The Phillies were on their way to the World Series title in 2008, but that June they had three of the first 51 picks in the draft, as compensation for losing free-agent outfielder Aaron Rowand to the San Francisco Giants. They passed on Gose with the 24th and 34th overall picks (taking high school players who didn't end up making it to the major leagues), and then, with the 51st pick, they announced:
Anthony Gose, Bellflower High School, outfielder.
"We liked him as an outfielder first," said Wolever, who now works as a scout with the Tigers. "I thought the way he ran and threw, he could be an impact guy offensively and defensively. And I thought he had a very good chance to hit."
Tim Kissner, the Phillies area scout who saw Gose the most, remembered seeing him make spectacular catches.
"He'd turn his back on the plate and catch it over the shoulder, a la Jim Edmonds," Kissner said.
The Phillies gave Gose a $772,000 signing bonus and sent him to their Gulf Coast League rookie team in Florida. Two years later, they traded him to the Toronto Blue Jays as part of a three-team deadline deal that sent Roy Oswalt to the Phillies.
By 2012, Gose was in the major leagues. Back in California, Tripp was thinking how cool it was that a kid who many thought should be a pitcher had made it as an outfielder.
"His first game was at Yankee Stadium," Tripp said. "The first ball hit to him was by Derek Jeter."
A month later, after a 4-for-36 slump, Gose was back in Triple-A.
It was more of the same over the next two years. Gose was good enough to get to the big leagues but not good enough to stay. In 2014 alone, he was called up from Triple-A Buffalo six times only to get sent back down (twice after appearing in just one game).
Every now and then, someone would even suggest putting him on the mound.
"It came up briefly in conversations, but we never spent much time on it," said Alex Anthopoulos, the Blue Jays general manager at the time. "We were more focused on trying to develop him as a position player."
That winter, the Blue Jays traded Gose to the Tigers for second baseman Devon Travis.
Gose spent all of 2015 in the major leagues, but in 2016 he was back on the Triple-A shuttle. And eventually on the Double-A shuttle, after a much-publicized dugout spat with Toledo manager Lloyd McClendon.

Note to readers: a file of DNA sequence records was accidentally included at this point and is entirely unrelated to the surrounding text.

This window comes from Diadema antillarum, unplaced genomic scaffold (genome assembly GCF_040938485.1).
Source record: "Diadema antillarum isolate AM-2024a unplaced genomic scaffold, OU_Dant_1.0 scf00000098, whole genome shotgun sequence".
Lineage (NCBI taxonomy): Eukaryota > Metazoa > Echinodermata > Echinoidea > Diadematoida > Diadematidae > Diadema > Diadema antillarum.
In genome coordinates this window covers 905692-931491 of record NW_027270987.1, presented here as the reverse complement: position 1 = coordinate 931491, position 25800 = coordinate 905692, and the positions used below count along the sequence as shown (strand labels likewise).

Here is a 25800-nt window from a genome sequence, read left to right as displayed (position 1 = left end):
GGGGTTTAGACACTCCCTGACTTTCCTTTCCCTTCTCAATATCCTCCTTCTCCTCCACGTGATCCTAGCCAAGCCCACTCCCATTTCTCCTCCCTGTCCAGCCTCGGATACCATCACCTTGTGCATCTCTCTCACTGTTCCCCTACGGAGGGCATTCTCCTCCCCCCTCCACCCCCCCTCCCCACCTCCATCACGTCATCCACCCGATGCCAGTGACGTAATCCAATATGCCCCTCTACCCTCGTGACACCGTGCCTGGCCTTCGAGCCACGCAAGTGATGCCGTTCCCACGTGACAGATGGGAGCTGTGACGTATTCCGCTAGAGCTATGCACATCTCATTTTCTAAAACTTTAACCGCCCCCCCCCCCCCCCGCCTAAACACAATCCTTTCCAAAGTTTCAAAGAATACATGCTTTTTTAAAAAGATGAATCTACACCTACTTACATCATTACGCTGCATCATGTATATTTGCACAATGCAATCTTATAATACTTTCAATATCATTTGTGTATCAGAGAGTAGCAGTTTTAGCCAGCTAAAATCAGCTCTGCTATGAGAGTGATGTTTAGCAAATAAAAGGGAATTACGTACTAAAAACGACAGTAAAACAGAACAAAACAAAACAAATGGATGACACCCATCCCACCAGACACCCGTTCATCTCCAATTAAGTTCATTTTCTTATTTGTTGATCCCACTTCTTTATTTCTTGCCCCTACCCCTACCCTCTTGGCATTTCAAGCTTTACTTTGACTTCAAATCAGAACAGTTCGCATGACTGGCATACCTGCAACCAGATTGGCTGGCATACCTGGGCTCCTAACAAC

"It was just a heat-of-the-battle thing," said McClendon, now the Tigers hitting coach. "It was about defensive alignment, and he didn't agree. I told him, 'You play, I manage.' People blew it out of proportion like you wouldn't believe.
"Anthony Gose is a good kid. He doesn't have a malicious bone in his body."
He just couldn't hit enough to stay in the big leagues. But he could still throw.
Twice while he was with the Tigers, Gose made throws from the outfield that clocked at better than 100 mph, according to MLB.com. By the end of the 2016 season, the idea of putting him back on the mound was gaining steam.
Gose came to spring training as an outfielder, but in a healthy 42 plate appearances in 16 Grapefruit League games, he hit just .237 and struck out 15 times.
They told him he wasn't going to make the team. He told them he'd be willing to give pitching a try.
His initial bullpen sessions were encouraging—"The ball just jumped out of his hand," Sager said—but Gose still wasn't sure.
"He doesn't want to give up on center field," Tigers manager Brad Ausmus told reporters at the end of spring. "He feels there's a possibility he will be forgotten as an outfielder."
The Tigers left Gose in extended spring training, where they said he could get some at-bats but also work on the transition to the mound. He added a breaking ball to the fastball and changeup he threw in his initial bullpen sessions, and worked on the other skills needed to become a professional pitcher.
"There's still a lot to learn," Sager said. "Fielding his position, holding runners, setting up hitters. But he's a good athlete. Generally speaking, when there's a pop-up, the pitcher is the last guy you want touching the ball. He's the first guy. Even over our shortstop, he's got priority to catch a pop-up."
By the end of April, Gose was appearing in extended spring training games. A month later, he was ready for the Florida State League, making his professional mound debut in a game for Lakeland against the Palm Beach Cardinals.
Dan Lauer, the Flying Tigers assistant general manager, tweeted a picture of the first pitch:
Wolever, the scouting director who committed to Gose as a hitter, saw him throw an inning in Lakeland and now believes in him as a pitcher.
"He made it look easy," Wolever said. "I laughed and said it looked like he had never left it."
Back in California, Tripp watched a YouTube video of Gose pitching for Lakeland.
"I think he will be successful," Tripp said. "He really will. I believe in him."
With every 99 mph fastball Gose throws, the Tigers start to believe a little more. Presumably, Gose does, too.
"He's fully committed to it," said Wolever, who spoke with Gose in Lakeland.
Now they'll see where it goes.
Danny Knobler covers Major League Baseball as a national columnist for Bleacher Report.